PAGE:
Q: We just received notice that our rent will be increased in 30 days, more than the 10.3% allowed. 7% + inflation.
Do they need give us 90 days or 30? We are currently on month to month.
A: IF you are not on a week to week tenancy, nor a tenant in a mobile or floating home facility, then yes, your rent cannot be raised during the first 12 months of your occupancy and thereafter only with at least 90 days prior written notice and not more than the statutory amount (currently approx. 10.3%) over any 12 month consecutive period. IF the landlord is violating these requirements, you likely have a defense to any lawsuit against you for failing to pay the increased amount, plus you likely are entitled to recover up to 3 months rent, plus any actual damages, plus your court costs and attorney's fees.
The restriction on the amount of rent raise may not apply if the dwelling is less than 15 years old or the landlord is part of a governmental low rent or subsidy program. Even if true, however, they would have to include notice of such reason to be exempt from the rent control with their notice of the rent raise and it still needs to be at least 90 days advanced notice, in writing, lawfully served.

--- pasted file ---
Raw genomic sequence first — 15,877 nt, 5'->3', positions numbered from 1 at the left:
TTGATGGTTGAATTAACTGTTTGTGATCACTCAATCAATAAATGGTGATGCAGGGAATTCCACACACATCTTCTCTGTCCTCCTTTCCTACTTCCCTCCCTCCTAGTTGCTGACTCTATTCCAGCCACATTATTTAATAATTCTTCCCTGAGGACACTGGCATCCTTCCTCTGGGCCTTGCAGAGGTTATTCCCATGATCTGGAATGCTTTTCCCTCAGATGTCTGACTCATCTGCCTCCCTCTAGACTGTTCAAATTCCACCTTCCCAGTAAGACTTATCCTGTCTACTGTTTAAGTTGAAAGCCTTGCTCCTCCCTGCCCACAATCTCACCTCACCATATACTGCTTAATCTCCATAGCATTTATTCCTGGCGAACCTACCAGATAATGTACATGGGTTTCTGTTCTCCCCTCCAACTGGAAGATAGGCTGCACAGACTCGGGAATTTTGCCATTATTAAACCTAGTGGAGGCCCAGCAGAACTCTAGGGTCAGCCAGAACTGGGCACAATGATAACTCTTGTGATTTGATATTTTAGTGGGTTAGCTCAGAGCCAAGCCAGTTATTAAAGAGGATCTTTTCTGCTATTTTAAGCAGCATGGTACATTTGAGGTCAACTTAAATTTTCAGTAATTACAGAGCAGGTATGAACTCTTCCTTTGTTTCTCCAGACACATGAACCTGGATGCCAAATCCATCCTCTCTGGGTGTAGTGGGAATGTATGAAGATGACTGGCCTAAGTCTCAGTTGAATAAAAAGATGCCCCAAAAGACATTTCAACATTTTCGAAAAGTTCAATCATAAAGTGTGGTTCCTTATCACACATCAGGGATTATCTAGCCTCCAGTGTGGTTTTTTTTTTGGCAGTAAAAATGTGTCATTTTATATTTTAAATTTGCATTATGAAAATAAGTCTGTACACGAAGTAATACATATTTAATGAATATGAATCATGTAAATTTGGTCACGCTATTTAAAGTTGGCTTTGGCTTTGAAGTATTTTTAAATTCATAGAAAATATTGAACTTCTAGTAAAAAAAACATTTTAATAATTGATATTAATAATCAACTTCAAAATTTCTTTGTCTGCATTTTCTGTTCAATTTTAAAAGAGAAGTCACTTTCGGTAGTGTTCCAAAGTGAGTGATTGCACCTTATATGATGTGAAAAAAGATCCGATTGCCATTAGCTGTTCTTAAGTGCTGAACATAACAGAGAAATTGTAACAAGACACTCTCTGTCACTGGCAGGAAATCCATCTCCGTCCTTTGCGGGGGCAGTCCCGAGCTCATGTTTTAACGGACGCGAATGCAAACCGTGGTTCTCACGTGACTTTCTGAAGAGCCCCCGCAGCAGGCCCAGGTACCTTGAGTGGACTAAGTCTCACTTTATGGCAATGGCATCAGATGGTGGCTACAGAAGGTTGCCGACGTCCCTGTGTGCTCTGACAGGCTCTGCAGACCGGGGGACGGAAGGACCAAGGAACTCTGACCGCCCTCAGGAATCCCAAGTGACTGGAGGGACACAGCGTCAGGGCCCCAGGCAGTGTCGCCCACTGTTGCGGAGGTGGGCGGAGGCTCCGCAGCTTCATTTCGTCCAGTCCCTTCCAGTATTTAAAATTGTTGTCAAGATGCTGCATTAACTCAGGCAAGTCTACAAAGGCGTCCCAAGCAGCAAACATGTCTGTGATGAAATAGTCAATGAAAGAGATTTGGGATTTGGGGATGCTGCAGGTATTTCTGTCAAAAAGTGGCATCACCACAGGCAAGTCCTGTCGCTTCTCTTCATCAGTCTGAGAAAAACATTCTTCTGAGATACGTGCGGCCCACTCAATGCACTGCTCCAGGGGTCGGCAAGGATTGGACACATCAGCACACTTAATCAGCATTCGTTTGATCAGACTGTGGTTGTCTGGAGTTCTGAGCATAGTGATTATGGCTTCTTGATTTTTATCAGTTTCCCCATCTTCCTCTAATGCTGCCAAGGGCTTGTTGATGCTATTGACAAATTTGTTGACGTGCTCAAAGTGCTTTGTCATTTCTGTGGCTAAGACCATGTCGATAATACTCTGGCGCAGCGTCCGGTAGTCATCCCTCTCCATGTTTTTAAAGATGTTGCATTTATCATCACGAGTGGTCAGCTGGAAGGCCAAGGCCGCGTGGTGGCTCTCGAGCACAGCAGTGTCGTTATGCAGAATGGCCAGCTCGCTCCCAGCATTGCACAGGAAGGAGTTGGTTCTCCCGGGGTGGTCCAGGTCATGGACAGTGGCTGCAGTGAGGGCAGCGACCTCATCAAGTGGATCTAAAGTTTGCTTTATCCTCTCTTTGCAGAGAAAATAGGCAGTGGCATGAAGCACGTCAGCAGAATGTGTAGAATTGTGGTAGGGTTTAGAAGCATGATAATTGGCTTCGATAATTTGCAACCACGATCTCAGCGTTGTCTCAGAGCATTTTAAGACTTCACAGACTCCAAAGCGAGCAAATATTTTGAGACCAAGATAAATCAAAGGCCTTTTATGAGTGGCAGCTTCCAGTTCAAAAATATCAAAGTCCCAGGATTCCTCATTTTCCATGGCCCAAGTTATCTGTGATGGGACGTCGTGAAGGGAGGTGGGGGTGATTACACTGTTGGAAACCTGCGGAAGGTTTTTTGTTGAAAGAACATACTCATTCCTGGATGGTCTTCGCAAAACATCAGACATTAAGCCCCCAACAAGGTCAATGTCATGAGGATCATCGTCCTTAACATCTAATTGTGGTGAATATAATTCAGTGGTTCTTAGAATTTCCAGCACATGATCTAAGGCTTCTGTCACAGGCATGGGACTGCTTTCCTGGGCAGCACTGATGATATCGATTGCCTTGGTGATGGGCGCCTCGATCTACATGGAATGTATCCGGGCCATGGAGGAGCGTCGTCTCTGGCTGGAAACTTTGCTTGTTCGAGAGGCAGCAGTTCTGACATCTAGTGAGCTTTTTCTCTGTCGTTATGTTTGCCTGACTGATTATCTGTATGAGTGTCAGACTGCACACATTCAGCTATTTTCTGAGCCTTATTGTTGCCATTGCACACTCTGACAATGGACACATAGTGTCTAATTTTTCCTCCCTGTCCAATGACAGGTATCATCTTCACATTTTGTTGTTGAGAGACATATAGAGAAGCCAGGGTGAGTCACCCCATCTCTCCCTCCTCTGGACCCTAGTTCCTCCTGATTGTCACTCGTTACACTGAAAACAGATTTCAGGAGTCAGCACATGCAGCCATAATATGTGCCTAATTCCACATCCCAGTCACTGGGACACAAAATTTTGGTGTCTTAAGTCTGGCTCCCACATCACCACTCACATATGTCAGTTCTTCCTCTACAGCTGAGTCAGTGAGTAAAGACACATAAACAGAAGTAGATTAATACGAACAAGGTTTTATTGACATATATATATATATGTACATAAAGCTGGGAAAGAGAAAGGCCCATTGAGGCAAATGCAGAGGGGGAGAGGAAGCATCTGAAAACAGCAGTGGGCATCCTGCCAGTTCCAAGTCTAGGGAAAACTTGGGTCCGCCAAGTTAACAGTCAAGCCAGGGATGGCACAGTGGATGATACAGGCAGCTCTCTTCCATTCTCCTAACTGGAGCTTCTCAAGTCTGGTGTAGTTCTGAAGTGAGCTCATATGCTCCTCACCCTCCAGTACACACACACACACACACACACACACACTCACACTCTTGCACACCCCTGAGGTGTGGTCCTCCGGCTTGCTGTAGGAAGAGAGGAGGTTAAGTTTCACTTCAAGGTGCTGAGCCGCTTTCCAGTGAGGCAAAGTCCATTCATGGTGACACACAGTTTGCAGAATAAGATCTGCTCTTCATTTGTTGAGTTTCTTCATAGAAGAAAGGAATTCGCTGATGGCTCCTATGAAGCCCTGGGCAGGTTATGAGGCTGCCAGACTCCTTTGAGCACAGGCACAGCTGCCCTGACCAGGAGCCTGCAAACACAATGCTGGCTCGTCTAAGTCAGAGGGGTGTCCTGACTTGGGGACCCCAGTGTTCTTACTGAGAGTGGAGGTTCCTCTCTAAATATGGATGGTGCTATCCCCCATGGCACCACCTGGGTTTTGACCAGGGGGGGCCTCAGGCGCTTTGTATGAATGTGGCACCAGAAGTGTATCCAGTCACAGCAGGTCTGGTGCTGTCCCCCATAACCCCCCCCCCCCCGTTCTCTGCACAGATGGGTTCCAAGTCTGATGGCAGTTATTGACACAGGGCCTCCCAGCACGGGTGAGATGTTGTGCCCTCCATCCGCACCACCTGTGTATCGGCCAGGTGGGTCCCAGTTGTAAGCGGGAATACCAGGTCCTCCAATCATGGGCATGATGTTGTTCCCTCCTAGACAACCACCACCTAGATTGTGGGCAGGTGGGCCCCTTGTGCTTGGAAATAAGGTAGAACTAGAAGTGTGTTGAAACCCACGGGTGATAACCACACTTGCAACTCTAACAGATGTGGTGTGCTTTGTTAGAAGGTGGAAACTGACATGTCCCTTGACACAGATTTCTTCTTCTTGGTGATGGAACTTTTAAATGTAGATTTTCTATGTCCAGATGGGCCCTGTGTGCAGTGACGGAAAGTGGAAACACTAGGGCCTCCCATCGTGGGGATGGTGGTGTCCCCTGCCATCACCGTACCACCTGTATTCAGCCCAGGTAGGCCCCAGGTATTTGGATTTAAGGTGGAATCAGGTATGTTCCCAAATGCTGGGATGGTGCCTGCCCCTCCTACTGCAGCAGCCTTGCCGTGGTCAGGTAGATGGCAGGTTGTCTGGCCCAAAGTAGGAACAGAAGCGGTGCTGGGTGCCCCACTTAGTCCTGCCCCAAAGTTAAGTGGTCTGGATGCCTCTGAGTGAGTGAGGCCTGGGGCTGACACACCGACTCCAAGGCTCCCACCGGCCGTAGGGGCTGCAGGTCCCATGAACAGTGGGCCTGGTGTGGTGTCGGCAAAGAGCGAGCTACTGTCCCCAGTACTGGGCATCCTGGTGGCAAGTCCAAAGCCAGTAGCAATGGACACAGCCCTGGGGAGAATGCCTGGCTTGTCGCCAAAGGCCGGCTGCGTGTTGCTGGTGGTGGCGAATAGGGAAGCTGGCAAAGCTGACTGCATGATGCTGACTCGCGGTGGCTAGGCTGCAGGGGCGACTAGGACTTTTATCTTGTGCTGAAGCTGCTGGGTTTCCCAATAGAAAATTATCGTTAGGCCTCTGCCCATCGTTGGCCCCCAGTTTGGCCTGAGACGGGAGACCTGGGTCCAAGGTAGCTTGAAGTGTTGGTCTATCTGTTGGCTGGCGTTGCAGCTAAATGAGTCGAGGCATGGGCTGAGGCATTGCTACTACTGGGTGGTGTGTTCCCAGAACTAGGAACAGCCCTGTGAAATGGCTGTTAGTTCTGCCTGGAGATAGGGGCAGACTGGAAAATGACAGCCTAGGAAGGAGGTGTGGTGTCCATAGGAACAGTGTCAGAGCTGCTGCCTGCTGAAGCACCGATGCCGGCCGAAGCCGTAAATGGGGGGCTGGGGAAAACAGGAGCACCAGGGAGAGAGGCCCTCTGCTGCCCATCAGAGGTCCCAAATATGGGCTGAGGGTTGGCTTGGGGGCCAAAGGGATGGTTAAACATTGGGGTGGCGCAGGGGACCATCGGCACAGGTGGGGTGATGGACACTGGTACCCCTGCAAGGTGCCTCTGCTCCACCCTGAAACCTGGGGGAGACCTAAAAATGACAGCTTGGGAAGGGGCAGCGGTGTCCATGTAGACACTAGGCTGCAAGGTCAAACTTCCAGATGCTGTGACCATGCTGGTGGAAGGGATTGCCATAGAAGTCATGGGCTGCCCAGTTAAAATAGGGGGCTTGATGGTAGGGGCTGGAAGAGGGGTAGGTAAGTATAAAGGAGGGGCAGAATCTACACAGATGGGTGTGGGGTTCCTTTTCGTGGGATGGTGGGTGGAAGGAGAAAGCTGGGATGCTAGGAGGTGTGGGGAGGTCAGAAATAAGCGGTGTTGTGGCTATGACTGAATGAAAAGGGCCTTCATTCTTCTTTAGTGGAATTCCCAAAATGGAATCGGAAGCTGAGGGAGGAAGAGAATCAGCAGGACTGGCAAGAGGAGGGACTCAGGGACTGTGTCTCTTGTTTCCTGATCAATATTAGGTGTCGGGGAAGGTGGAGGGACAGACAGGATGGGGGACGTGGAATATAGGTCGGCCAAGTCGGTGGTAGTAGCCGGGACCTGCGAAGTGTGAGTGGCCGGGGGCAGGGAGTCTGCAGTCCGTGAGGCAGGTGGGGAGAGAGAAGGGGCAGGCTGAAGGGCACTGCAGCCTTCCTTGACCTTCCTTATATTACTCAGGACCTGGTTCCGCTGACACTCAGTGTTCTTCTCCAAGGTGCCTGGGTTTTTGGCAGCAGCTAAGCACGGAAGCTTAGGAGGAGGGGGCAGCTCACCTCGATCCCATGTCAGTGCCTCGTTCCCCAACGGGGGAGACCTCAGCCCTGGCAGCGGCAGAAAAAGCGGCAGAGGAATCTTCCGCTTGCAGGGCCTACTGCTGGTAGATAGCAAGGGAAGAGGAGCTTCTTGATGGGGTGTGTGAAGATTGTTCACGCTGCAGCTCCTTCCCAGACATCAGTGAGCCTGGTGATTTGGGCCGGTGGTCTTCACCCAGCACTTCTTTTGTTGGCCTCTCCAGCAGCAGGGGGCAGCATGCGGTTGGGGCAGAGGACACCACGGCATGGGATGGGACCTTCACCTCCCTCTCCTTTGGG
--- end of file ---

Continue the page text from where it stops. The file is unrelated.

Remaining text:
If you think you may be entitled to recover damages from the landlord, consider taking the notice and your rental agreement to a local landlord-tenant attorney for review and advice. It is the sort of case that an attorney might take on contingency meaning you would owe the attorney nothing beyond any initial interview fee for their fees; rather they would rely upon collecting their fees from the landlord upon winning or settling the case.
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